I read the case instead as an attempt to rebel against these two ideas and, at a deeper level, to resist what Foucault termed Kant’s “contract of rational despotism with free reason: the public and free use of autonomous reason will be the best guarantee of obedience, on condition, however, that the political principle that must be obeyed itself be in conformity with universal reason.” To me the judges seem trapped simultaneously in the tower and circle of the modern Panopticon of Enlightenment rationality. On the one hand, they speak with authority in an objective register of right and reason as they gaze upon the category of “religion,” while on the other they speak defensively in a subjective register of history and culture as they seek in vain to resist the disciplinary implications of the category of “freedom.” This leaves their reasoning exquisitely caught in a fraught but familiar dialectic of power and illusion.
Hosanna-Tabor presented the Court with the two standard dilemmas in religious freedom cases. First, if a “ministerial exception” was to be recognized under the First Amendment (a) who is a “minister” and how (and by whom) can this be determined in a way that is neutral between different religious traditions; and (b) if so recognized, how can the exception be justified to secular groups performing the same activities to whom neutral laws of general application apply and to “ministers” themselves whose rights under laws such as the Americans with Disabilities Act are now to be denied? How can this be neutral between religion and nonreligion? Some argument is needed to explain why religion is accorded special treatment either because it is distinctly burdened or under a special legal disability, an argument which itself cannot be “religious.”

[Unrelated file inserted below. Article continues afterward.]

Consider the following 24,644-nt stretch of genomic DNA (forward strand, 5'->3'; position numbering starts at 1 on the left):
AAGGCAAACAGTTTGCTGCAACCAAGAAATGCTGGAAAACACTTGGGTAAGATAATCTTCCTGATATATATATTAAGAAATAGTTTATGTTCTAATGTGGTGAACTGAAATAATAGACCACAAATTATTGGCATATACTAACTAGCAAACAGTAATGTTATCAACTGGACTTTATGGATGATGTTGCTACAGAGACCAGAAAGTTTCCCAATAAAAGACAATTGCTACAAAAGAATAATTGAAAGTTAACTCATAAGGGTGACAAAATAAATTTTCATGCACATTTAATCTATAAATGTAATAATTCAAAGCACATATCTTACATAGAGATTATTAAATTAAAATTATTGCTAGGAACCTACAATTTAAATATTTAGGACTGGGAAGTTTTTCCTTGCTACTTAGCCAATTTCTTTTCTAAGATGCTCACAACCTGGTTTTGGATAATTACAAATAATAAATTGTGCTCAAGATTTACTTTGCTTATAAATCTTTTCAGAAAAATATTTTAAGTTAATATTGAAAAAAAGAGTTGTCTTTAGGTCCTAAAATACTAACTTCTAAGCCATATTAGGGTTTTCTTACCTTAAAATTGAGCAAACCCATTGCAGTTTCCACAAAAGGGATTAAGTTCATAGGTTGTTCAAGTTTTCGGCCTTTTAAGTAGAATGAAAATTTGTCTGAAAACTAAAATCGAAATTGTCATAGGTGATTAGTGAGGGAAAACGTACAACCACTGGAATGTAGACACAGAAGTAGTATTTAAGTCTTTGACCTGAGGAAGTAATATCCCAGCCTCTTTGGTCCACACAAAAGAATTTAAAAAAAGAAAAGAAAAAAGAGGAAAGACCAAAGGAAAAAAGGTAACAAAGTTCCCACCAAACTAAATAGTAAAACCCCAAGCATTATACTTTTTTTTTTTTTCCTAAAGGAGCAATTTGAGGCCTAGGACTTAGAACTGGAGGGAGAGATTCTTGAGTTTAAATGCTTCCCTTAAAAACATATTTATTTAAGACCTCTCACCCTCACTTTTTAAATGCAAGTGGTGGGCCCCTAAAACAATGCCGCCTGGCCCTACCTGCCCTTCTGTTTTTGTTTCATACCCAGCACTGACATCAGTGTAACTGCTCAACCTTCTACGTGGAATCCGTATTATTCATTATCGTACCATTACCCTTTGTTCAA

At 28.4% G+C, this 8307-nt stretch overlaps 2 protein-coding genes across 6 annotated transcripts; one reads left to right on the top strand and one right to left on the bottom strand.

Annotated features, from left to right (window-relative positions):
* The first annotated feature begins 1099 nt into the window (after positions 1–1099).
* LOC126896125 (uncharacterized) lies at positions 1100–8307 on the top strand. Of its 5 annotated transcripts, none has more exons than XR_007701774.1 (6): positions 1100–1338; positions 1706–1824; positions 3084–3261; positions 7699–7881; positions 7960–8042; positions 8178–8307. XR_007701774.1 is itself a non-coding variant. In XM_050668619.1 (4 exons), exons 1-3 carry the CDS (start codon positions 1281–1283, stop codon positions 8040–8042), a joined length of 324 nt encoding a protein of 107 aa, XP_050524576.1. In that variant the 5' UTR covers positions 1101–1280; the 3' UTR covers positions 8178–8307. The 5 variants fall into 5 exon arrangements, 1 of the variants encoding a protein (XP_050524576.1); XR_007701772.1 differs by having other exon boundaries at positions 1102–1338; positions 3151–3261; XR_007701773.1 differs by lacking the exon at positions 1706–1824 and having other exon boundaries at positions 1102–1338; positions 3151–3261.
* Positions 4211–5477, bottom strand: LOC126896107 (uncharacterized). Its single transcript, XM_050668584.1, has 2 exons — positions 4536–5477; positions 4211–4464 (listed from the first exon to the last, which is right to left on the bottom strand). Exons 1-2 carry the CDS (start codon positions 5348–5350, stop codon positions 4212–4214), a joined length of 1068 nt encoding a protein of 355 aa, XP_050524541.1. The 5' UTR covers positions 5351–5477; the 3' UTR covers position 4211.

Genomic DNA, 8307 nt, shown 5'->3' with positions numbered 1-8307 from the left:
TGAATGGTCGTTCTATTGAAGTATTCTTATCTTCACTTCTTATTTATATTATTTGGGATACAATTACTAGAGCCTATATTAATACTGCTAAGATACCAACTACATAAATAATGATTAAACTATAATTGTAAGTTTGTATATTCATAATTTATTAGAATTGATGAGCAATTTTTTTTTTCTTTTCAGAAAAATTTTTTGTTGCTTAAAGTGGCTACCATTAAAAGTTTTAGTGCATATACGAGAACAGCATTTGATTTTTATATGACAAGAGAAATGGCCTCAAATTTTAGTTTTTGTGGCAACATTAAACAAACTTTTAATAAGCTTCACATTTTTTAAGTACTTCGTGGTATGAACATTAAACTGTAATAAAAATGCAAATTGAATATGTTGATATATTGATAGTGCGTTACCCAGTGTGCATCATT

Second, how can religious liberty be justified as a collective right, here attaching to religious groups and institutions as opposed to individual persons? Religious institutions don’t have consciences per se, only their individual members do, although religious entities do have texts, traditions, rituals and practices. If such groups or institutions are indeed bearers of rights, what is the scope of that right, what forms of conduct and activity does it include, and with what legal consequences? Does the right generate, for example, a duty on the State not to interfere in some “autonomous” sphere (as yet undetermined) or officially to recognize certain group manifestations of religious practice? If so, why does this not pose the same threat to the modern administrative state articulated by Justice Antonin Scalia in Employment Division v. Smith, where he stated that “permitting [a person] by virtue of his beliefs ‘to become a law unto himself,’ contradicts both constitutional tradition and common sense”?